The Secretary of State for Northern Ireland has warned the challenges faced by Stormont “should not be underestimated” after power-sharing collapsed in the region, following an escalating political crisis. The historic announcement ends over a decade of joint rule between nationalist and unionist politicians.
Secretary James Brokenshire announced he will dissolve the parliament and has set an election date of 2 March. It is hoped fresh elections will return a new government who will be willing to move back to power-sharing, in order to revive the institutions.
Last Monday, Sinn Fein pulled out of power-sharing to protest an ongoing financial scandal in which the Democratic Unionist Party’s leader is allegedly implicated. Under power-sharing procedures at Stormont, Sinn Fein were given a seven-day period in which to return to government, however, they confirmed that they will not do so, meaning the power-sharing executive officially ended.
Sinn Fein said they have resigned to protest what they see as “arrogance” from the Democratic Unionists over how their party leader Arlene Foster, who is also Northern Ireland First Minister, has responded to allegations she was implicated in a financial scandal.
The Renewable Heat Incentive, set up in 2012 when Ms Foster was an executive minister, was designed to encourage local businesses to use renewable heat sources. However, the scheme appears to have been badly designed and actually paid businesses money to burn fuel pointlessly. It is estimated that mismanagement of the scheme will cost the taxpayer £490 million.
Ms Foster denies any wrongdoing and has resisted calls to step down. Sinn Fein’s Martin McGuinness, who is Northern Ireland Deputy First Minister, resigned last Monday in protest. Under power-sharing rules, both parties must be in power at all times, for the other to remain. Mr McGuinness’ resignation therefore meant Ms Foster lost her position too.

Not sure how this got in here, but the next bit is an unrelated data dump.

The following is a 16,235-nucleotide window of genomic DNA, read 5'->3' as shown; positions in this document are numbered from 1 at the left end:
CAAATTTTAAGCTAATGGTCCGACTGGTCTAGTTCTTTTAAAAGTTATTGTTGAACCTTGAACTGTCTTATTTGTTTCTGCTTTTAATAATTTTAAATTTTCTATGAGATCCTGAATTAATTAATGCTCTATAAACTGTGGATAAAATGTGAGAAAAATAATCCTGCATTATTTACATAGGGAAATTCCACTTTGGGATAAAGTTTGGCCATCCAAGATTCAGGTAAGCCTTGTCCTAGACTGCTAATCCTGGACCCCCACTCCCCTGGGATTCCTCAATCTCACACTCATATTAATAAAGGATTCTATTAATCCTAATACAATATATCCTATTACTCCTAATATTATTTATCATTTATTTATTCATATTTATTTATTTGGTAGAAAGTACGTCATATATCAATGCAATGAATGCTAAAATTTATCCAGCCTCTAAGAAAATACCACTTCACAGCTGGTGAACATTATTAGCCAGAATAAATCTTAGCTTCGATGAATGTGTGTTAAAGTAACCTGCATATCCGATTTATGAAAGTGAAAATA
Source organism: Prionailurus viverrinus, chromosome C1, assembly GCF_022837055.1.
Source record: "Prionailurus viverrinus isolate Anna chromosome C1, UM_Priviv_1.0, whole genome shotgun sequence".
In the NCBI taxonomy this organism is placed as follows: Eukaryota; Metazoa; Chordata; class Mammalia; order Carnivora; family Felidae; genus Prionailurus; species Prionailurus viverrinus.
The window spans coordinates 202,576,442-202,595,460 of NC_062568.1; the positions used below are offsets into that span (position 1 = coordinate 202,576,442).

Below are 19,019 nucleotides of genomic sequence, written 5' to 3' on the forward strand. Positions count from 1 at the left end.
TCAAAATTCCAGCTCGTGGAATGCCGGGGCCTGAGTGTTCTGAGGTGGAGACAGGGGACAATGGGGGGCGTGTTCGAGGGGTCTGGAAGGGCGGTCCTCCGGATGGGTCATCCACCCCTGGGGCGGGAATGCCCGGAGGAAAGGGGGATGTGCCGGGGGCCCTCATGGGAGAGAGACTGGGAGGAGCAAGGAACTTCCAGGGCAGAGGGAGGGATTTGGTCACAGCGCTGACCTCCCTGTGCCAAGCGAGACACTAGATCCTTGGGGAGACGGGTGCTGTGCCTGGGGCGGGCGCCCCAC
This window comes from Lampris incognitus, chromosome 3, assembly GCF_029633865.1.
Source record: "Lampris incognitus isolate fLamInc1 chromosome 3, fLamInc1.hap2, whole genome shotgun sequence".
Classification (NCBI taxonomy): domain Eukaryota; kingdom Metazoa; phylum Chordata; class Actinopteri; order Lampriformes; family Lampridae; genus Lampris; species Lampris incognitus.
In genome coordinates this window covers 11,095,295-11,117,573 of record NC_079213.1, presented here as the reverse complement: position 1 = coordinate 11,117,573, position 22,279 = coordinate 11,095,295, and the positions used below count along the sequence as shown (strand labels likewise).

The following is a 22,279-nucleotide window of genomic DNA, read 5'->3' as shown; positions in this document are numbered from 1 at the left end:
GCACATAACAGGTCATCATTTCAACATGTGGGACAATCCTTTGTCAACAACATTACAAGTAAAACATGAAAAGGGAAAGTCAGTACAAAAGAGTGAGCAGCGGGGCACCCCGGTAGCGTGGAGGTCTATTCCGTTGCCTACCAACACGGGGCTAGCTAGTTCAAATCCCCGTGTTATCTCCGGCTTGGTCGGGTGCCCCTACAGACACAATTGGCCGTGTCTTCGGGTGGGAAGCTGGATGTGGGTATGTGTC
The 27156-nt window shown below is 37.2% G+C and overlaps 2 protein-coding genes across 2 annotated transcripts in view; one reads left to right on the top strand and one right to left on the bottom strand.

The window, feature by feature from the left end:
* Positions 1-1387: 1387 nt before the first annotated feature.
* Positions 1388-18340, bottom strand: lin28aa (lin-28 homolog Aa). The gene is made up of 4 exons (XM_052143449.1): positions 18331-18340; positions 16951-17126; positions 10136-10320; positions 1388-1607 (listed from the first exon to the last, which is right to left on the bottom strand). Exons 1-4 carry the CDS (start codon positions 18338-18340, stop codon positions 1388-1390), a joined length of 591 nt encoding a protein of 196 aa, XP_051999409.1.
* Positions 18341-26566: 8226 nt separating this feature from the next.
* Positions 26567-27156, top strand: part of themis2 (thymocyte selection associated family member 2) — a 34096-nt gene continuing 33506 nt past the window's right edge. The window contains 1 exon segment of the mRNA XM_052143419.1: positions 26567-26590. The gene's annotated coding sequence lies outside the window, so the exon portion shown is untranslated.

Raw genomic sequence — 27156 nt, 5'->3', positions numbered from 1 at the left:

It is the first time that power-sharing has collapsed in the region since the St Andrews Agreement in 2006 which restored institutions.
If a new government returned to Stormont after fresh elections will not engage with power-sharing, the prospect would be raised of Northern Ireland being run directly from London. However, the main nationalist opposition group, Social Democratic and Labour Party, has said they would not accept British rule as they feel Theresa May’s government no longer has any legitimacy after Brexit.
Announcing fresh elections, Mr Brokenshire said: “No one should underestimate the challenge faced to the political institutions here in Northern Ireland and what is at stake. While it is inevitable that debate during an election period will be intense, I would strongly encourage the political parties to conduct this election with a view to the future of Northern Ireland and re-establishing a partnership government at the earliest opportunity after the poll.”
He added that Ms May is determined the political crisis will not be allowed to derail or delay her plans to trigger Article 50, the formal mechanism by which the UK could begin to leave the EU. He told local politicians the Conservatives remain committed to triggering the clause by the end of March.
Leader of the Alliance Party, Naomi Long, told The Independent the Prime Minister could face a legal challenge if she attempts to enact Brexit while Stormont is collapsed, as it would mean Northern Irish politicians would have no say in EU withdrawal negotiations.
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